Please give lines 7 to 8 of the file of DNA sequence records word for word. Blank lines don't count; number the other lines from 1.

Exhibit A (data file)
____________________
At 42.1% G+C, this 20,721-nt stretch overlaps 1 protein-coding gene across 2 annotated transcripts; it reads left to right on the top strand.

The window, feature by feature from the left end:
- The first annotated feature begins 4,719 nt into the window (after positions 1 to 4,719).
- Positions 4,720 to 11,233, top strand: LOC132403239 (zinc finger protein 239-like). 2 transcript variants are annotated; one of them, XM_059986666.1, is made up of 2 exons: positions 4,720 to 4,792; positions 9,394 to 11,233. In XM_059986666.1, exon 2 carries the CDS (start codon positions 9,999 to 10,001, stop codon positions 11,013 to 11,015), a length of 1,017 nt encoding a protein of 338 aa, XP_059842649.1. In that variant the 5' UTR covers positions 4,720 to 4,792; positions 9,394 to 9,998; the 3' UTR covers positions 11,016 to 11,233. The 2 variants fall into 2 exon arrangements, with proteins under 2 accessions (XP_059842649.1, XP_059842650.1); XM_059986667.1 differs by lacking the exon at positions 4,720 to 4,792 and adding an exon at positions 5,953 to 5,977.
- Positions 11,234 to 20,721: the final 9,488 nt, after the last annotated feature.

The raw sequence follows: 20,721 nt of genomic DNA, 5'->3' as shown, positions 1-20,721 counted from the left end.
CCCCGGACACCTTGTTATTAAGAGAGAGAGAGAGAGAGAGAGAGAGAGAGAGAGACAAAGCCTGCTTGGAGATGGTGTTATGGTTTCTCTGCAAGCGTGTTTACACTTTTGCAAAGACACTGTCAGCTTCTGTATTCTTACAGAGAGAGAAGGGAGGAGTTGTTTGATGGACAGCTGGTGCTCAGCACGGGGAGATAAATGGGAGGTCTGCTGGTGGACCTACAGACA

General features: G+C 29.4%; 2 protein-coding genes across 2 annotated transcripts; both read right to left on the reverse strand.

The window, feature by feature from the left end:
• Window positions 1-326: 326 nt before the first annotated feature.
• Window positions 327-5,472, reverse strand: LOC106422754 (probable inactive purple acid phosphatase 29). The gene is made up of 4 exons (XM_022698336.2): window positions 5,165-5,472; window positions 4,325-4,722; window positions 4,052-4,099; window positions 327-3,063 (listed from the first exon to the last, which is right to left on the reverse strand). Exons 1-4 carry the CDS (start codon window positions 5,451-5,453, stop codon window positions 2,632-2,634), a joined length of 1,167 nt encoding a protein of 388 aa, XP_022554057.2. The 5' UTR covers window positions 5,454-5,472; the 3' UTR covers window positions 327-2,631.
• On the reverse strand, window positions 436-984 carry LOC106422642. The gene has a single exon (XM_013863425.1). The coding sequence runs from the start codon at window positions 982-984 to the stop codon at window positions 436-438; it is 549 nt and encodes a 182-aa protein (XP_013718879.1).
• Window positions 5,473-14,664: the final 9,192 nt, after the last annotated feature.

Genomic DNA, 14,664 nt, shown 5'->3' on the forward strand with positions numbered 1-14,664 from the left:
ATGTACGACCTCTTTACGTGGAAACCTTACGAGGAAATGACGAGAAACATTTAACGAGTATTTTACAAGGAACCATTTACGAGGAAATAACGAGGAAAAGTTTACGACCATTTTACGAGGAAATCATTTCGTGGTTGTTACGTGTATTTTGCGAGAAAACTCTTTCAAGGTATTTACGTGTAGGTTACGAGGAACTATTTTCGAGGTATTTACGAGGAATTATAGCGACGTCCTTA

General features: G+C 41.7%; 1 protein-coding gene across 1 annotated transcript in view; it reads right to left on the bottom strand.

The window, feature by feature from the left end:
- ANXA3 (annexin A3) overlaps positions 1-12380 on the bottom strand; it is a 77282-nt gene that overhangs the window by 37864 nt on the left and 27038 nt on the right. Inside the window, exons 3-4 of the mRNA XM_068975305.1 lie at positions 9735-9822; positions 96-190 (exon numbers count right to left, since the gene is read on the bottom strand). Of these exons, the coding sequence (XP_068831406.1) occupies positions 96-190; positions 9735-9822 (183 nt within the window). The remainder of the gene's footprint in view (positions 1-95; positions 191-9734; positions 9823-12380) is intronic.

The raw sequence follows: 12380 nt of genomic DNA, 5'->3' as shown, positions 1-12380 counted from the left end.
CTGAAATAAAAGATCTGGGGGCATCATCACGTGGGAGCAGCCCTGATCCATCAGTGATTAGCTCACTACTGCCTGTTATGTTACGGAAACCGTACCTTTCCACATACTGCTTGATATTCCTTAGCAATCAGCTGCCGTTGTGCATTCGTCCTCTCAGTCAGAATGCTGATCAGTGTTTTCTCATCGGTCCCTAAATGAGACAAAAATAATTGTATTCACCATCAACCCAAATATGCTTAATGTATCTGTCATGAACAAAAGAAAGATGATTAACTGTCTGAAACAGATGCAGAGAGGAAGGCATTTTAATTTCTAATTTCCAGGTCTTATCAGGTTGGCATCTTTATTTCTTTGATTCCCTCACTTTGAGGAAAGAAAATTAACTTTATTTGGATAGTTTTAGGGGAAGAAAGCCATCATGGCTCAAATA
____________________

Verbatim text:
CCCCGGACACCTTGTTATTAAGAGAGAGAGAGAGAGAGAGAGAGAGAGAGAGAGACAAAGCCTGCTTGGAGATGGTGTTATGGTTTCTCTGCAAGCGTGTTTACACTTTTGCAAAGACACTGTCAGCTTCTGTATTCTTACAGAGAGAGAAGGGAGGAGTTGTTTGATGGACAGCTGGTGCTCAGCACGGGGAGATAAATGGGAGGTCTGCTGGTGGACCTACAGACA

General features: G+C 29.4%; 2 protein-coding genes across 2 annotated transcripts; both read right to left on the reverse strand.